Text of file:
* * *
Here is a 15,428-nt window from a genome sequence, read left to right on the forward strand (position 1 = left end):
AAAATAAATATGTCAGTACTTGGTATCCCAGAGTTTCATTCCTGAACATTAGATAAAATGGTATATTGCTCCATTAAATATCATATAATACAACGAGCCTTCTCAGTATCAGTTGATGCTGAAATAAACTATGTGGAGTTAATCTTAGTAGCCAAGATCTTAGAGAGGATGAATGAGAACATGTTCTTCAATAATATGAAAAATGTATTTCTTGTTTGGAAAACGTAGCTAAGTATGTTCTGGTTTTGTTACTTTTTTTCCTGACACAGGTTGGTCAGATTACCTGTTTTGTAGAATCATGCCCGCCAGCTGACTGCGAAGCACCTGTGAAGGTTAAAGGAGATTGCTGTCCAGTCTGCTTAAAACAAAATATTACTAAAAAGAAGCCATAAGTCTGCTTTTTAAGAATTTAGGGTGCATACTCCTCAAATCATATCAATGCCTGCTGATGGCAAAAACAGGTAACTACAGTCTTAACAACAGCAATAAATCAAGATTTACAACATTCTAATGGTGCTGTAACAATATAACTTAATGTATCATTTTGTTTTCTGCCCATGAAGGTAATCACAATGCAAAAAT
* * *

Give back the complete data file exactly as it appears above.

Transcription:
Here is a 15,428-nt window from a genome sequence, read left to right on the forward strand (position 1 = left end):
AAAATAAATATGTCAGTACTTGGTATCCCAGAGTTTCATTCCTGAACATTAGATAAAATGGTATATTGCTCCATTAAATATCATATAATACAACGAGCCTTCTCAGTATCAGTTGATGCTGAAATAAACTATGTGGAGTTAATCTTAGTAGCCAAGATCTTAGAGAGGATGAATGAGAACATGTTCTTCAATAATATGAAAAATGTATTTCTTGTTTGGAAAACGTAGCTAAGTATGTTCTGGTTTTGTTACTTTTTTTCCTGACACAGGTTGGTCAGATTACCTGTTTTGTAGAATCATGCCCGCCAGCTGACTGCGAAGCACCTGTGAAGGTTAAAGGAGATTGCTGTCCAGTCTGCTTAAAACAAAATATTACTAAAAAGAAGCCATAAGTCTGCTTTTTAAGAATTTAGGGTGCATACTCCTCAAATCATATCAATGCCTGCTGATGGCAAAAACAGGTAACTACAGTCTTAACAACAGCAATAAATCAAGATTTACAACATTCTAATGGTGCTGTAACAATATAACTTAATGTATCATTTTGTTTTCTGCCCATGAAGGTAATCACAATGCAAAAAT